This article originally appeared in the July 2013 issue of The Grand Salami.
Over the life of the print edition of The Grand Salami, Gary West did a number of book reviews as the magazine's resident baseball librarian. Below is one from 2013 examining a chronicle of how Seattle got to be a big-league team with the Seattle Pilots.
Thanks to Ball Four, several team-dedicated websites, and the memories of local baseball fans, the on-field history of the Seattle Pilots is well-documented. Not so well-documented, however, is the off-field history of the franchise that existed for just one season, 1969. While the team was bad, the failings of the players paled in comparison to the ineptitude and clumsiness of the front office. Add in a woefully inadequate stadium, shoddy financing, and lukewarm-at-best civic support, and what results is a story of duplicity, arrogance, apathy, and backroom dealings worthy of a soap opera.
That story is now told in a new book, Becoming Big League: Seattle, the Pilots, and Stadium Politics by Federal Way-based historian Bill Mullins. Well-researched and gleaned from many interviews with people who were there, Becoming Big League details the emergence of Seattle as a major city after the highly successful 1962 World’s Fair. Quoting Mullins, “(Seattle) was a big city that did not quite realize it was a big city.” Many local boosters felt the next step in being considered a “big league” city would be to secure a Major League sports franchise. Mullins writes of several half-hearted overtures from the National Football League and the fledgling American Football League, as well as brief flirtations with the Cleveland Indians and Kansas City Athletics. All of these were ultimately derailed, primarily due to one lingering problem—the lack of a suitable stadium.
A major stadium was pitched to Seattle as early as 1960, but wasn’t approved until February 1968, as part of the Forward Thrust initiative. That came after the award of an American League franchise in late 1967 (and after an extensive publicity campaign led by American League president Joe Cronin and big league stars of that era like Mickey Mantle and Carl Yastrzemski).
The stadium, however, was only one obstacle. Mullins writes that there were three requisites for a city to support a franchise: A suitable stadium, measurable public support, and adequate financing. At the time the franchise was awarded, none of the three existed, nor would they exist during the brief tenure of the Pilots. This three-headed monster, combined with the rapidly-deteriorating quality of the Pilots’ on-field play, combined to ultimately doom the franchise.
the Pilots, and Stadium Politics
By Bill Mullins
University of Washington Press
348 pages, $19.95
Purchase as paperback
Purchase as e-book
There were several attempts to save the Pilots after the 1969 season, led by local booster Ed Carlson and local media/entertainment magnate Fred Danz; those ran into the same problems as the effort to first secure the team did—a sub-standard stadium, public apathy, and a lack of support from civic leaders. After several “false positives” indicated the team might stay in Seattle, the team was ultimately sold to a Milwaukee group headed by Bud Selig (who was in backroom negotiations to buy the franchise for much of early 1970). The sale consummated on, appropriately enough, April Fools Day, 1970.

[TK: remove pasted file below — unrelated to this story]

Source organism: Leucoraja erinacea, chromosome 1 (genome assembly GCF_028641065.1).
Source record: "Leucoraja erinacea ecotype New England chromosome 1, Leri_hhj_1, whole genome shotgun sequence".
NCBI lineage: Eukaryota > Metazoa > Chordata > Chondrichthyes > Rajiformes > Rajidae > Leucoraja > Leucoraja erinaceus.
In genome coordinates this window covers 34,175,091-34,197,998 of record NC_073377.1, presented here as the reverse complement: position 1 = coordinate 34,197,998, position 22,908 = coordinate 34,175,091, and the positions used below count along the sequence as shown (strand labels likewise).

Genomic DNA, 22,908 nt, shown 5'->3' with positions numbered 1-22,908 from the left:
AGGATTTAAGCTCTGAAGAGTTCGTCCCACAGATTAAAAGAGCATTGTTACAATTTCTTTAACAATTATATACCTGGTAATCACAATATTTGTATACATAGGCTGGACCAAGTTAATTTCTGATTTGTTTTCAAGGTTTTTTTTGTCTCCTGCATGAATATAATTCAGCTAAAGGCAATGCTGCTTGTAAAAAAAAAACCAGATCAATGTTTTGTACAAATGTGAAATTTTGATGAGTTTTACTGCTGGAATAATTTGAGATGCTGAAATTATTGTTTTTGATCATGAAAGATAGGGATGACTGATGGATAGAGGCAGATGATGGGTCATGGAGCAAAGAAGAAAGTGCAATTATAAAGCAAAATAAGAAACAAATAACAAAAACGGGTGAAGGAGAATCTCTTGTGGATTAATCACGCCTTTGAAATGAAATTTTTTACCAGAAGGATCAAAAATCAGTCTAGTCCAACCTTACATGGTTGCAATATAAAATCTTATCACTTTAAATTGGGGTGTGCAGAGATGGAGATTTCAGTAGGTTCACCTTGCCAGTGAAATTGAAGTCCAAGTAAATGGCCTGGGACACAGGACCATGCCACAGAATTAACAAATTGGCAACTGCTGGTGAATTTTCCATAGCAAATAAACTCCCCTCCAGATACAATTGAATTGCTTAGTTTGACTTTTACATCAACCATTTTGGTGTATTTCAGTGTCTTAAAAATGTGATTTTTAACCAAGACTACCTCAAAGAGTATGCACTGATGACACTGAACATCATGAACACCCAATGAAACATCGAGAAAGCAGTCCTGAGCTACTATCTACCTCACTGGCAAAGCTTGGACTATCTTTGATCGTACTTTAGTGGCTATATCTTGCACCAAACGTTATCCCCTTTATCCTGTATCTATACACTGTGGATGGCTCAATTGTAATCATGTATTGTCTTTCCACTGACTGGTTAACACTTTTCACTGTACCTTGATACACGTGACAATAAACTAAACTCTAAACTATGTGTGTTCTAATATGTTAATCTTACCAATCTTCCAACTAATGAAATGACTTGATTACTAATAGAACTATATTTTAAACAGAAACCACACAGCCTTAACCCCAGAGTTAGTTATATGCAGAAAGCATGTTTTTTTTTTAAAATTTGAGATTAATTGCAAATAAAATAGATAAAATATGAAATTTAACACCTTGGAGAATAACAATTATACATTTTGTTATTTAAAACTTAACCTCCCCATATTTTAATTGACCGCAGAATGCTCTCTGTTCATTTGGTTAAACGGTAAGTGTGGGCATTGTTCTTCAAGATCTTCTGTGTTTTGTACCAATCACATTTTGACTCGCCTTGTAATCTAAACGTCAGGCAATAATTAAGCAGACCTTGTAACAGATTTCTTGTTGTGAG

For many Seattle residents, the book will bring back memories of the men (and, as Mullins emphasizes, they were all men) who stood on opposite sides of the debacle. Efforts of local boosters like James Ellis, Joe Gandy, Dewey Soriano, and Edo Vanni would run into the ambivalent, wet-blanket attitude of mayor Dorm Braman (and later his successor, Floyd Miller) as well as the outspoken opposition of political gadflies like Frank Ruano (a lifelong opponent of publicly-financed stadiums right up through Safeco and CenturyLink Fields). Soriano, for his part, was an enthusiastic enough and well meaning supporter, but it soon became apparent that neither he nor his brother Max had the acumen or wealth needed to successfully operate a Major League franchise. Mullins writes that the Pilots, at times, “seemed to be run on a Visa card.”
keep its franchise. A city that
cares more about its art museums
than its ballpark can’t be all bad.”
—Jim Bouton, Ball Four
Mullins also writes about the post-Pilots years and the efforts to finally build a stadium and secure a new team. Cost overruns, several delays, and the local economy (this was the time of the infamous “Boeing Bust”) provided roadblocks, as well as the lingering perception that Seattle still wasn’t quite up to being “big league.” However, the efforts of several influential local politicians, as well as a lawsuit against the American League filed by Seattle attorney William Dwyer, finally forced the league to grant Seattle a new franchise that would ultimately, in 1977, become the Mariners.
Interspersed throughout the book are several chapters detailing the Pilots’ on-field play. Starting from the first spring training, this entertaining synopsis of the season details the Pilots’ early season rise to third place in the newly-formed AL West to their ultimate mid-season crash-and-burn, and concludes with spring training 1970 and the ultimate morphing of the Pilots into the Milwaukee Brewers. Also included in the book are historic photographs from local sports historian Dave Eskenazi and from the Museum of History and Industry.
For many fans who were around to see the Pilots firsthand, this book will be a great reminder of what we had and how it was lost (in fact, you’ll learn several things about the entire debacle that you didn’t know before). For younger fans, it’s a revealing and biting look at the often dubious relationship between politics, civic pride, and sports. Bill Mullins has done a fabulous job connecting all three to make this a book that anyone interested in local baseball and/or history will enjoy.